A good jeweler will prevent this from happening by demounting the gemstones first, so if they look damaged once your ring is resized you'll know why.

5 Ruining your engravings

Your ring may look different after resizing because it's got engravings in it. Sometimes people get special messages on the inside of their rings.

Rings can also have hallmarks like names, numbers, and symbols inside that give you specific details about the ring that could come in handy later on.

Engravings can be damaged during the cut or when it's soldered. It depends where the jeweler cuts the band.

A jeweler is going to do everything in their power to ensure nothing looks different when the ring is resized, but it's not always going to be possible.

Jewelry is a pretty bad investment if your hallmarks are damaged and you can't prove you have a fancy designer ring.

6 Cleaning and polishing ring

During the process of resizing a ring, the jeweler will have to clean and polish the ring to make it look like it's never been touched before.

But does resizing a ring leave a mark? To be honest, it depends on how good the jeweler is when it comes to cleaning and polishing.

If it's done properly nobody will be able to tell even if they look closely. It can look slightly damaged when it's done poorly.

7 Resizing a ring at home

You might be thinking about resizing your ring at home to save money. Can I resize a ring at home? How much is it going to cost me?

If these questions are running through your mind stop thinking about them now. It's going to cost you more money in the long run because you'll ruin your ring.

The only way you'll be able to resize a ring at home is by stretching the ring, which is going to cause more damage than cutting it. Stretching metal ruins its structural integrity.

If you have a setting with gemstones it's going to cause even more damage. Don't bother resizing a ring at home unless it's cheap and you don't care about it.

How can I resize my ring without cutting it?

The biggest problem you'll face when resizing your ring is cutting into it. You might be wondering if it's possible to resize the ring without cutting the band.

Fortunately, there are some ways to resize your ring without cutting or stretching. It depends on the metal and whether you're going up or down in size.

If you want to make your ring smaller stick to sizing beads as a long-term option, plus there are a few temporary solutions like ring adjusters.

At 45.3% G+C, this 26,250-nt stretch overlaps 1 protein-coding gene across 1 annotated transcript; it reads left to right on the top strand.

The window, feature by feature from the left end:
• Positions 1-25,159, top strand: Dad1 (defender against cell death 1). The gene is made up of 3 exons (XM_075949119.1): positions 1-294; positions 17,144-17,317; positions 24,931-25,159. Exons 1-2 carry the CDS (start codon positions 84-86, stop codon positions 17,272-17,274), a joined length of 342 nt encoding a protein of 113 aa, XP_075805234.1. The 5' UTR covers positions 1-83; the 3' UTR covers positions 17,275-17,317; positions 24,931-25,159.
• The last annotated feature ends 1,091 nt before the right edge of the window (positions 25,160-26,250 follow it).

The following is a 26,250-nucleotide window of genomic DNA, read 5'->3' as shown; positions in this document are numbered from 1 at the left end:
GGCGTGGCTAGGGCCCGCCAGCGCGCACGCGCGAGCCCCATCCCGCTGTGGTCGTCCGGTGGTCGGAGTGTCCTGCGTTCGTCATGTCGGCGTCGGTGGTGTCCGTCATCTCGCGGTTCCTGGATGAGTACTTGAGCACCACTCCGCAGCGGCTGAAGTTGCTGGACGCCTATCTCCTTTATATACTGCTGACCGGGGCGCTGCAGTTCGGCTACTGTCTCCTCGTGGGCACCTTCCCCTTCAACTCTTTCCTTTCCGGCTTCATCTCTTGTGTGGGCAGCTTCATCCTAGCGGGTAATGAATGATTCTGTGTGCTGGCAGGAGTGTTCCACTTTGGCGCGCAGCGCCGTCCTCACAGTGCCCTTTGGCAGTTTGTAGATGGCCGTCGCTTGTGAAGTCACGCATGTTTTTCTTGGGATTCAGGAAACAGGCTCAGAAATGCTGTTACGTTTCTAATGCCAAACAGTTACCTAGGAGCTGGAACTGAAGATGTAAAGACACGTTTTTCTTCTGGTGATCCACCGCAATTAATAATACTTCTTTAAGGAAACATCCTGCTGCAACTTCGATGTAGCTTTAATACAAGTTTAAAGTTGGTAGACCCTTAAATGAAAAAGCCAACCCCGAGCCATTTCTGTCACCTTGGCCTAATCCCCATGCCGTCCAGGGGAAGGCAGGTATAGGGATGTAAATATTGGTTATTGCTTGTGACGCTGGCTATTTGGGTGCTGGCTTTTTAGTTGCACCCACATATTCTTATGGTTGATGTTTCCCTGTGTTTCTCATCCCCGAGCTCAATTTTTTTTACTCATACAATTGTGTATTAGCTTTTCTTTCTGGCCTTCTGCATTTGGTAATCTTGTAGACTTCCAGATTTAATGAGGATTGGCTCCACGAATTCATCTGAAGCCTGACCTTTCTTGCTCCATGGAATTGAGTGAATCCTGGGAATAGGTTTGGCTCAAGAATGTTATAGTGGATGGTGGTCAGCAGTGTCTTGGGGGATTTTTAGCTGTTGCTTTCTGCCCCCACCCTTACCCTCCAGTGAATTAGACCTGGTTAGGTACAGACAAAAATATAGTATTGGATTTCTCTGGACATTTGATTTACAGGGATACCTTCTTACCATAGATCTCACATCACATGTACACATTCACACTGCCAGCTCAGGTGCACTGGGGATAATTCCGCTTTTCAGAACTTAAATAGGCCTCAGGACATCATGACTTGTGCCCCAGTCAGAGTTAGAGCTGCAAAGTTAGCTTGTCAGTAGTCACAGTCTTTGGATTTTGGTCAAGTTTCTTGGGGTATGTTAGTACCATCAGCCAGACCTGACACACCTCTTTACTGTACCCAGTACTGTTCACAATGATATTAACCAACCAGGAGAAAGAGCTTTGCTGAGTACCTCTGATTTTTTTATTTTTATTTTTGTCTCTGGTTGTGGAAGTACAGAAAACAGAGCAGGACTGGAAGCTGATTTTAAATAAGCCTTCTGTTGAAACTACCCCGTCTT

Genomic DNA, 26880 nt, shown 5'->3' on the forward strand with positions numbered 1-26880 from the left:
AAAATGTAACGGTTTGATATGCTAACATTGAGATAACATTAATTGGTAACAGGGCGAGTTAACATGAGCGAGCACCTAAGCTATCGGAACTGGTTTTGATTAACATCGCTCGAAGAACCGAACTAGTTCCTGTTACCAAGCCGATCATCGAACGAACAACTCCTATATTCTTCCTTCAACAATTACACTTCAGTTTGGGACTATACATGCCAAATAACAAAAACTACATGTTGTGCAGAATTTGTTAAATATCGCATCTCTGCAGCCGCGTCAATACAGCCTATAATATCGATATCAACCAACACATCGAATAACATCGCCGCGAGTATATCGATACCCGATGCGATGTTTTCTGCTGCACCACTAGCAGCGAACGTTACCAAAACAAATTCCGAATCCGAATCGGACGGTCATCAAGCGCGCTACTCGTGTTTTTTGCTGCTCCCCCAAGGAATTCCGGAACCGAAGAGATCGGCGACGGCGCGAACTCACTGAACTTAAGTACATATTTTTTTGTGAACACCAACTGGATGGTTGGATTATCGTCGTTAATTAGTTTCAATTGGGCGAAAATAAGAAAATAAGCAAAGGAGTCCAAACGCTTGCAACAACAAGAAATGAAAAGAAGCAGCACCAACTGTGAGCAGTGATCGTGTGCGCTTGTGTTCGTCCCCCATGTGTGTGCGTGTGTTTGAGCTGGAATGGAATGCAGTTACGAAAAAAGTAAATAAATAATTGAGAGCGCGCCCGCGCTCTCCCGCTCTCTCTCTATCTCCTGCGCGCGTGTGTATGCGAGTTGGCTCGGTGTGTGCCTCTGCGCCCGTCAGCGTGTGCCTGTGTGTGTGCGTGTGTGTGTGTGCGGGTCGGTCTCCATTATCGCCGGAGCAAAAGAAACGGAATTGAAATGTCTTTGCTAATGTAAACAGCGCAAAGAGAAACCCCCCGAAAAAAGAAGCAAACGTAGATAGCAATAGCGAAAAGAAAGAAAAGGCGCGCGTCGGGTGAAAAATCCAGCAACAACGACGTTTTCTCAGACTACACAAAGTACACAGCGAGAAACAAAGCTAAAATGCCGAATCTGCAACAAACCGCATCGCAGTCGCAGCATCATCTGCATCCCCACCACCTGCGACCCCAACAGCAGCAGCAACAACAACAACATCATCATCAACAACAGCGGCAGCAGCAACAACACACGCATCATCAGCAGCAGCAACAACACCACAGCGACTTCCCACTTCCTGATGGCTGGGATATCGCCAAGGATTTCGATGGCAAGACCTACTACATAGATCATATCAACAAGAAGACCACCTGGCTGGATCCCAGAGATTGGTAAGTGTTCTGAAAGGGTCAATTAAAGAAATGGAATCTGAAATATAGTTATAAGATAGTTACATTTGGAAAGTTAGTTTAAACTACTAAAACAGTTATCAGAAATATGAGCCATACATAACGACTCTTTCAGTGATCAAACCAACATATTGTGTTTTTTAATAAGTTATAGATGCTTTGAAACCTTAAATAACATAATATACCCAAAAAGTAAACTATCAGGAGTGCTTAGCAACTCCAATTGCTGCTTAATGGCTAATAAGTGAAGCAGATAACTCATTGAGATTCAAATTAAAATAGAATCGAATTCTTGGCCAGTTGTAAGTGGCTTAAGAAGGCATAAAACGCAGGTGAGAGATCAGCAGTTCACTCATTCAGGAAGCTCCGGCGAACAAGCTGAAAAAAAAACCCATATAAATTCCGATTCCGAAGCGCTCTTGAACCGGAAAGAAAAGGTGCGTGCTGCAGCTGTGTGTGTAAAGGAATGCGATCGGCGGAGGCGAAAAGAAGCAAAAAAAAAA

If you have a ring made from metal like titanium it's possible to shave the inside of your band. But you can only go a half size up and the band must be thick enough to begin with.

Types of rings you can resize without damage

Silver, gold, and platinum rings can be resized easily by a jeweler without causing damage. A jeweler will need enough metal to work with.

It's a lot trickier to resize a ring when the band is very thin because it's extremely fragile. Here are a few rings some people will tell you can't be resized:

  • Rose gold rings
  • Titanium rings
  • Tungsten rings
  • Eternity bands
  • Non-metal rings

You will hear people say rose gold rings crack when you resize them. It's possible to resize yellow, white, and rose gold rings without causing damage.

Rose gold is more fragile when it comes to the resizing process, so you will need to make sure you're using a competent jeweler. You'll be able to resize titanium too.

Tungsten rings can't be resized without damage because the metal is too strong. You can still resize strong metals like stainless steel.

Eternity bands go all the way around so you can't resize them larger without damaging the ring. It's impossible to cut into the band, but you can add sizing beads to it.

And it's impossible to resize wooden or ceramic rings without breaking them. You can't resize rings that aren't made from metal unless you're using a DIY solution.

For example, you could technically reduce the size of a ceramic ring by adding glue to the inside of the band. But it can't be cut and soldered like metal rings.

Does Resizing A Ring Damage It?

Resizing a ring won't cause lots of damage unless it's done incorrectly. Just go to a good jeweler with experience and you should be okay.

If your ring doesn't fit you'll have to get it resized or you won't be able to wear it. It's worth trying very hard to get the right ring size in the first place.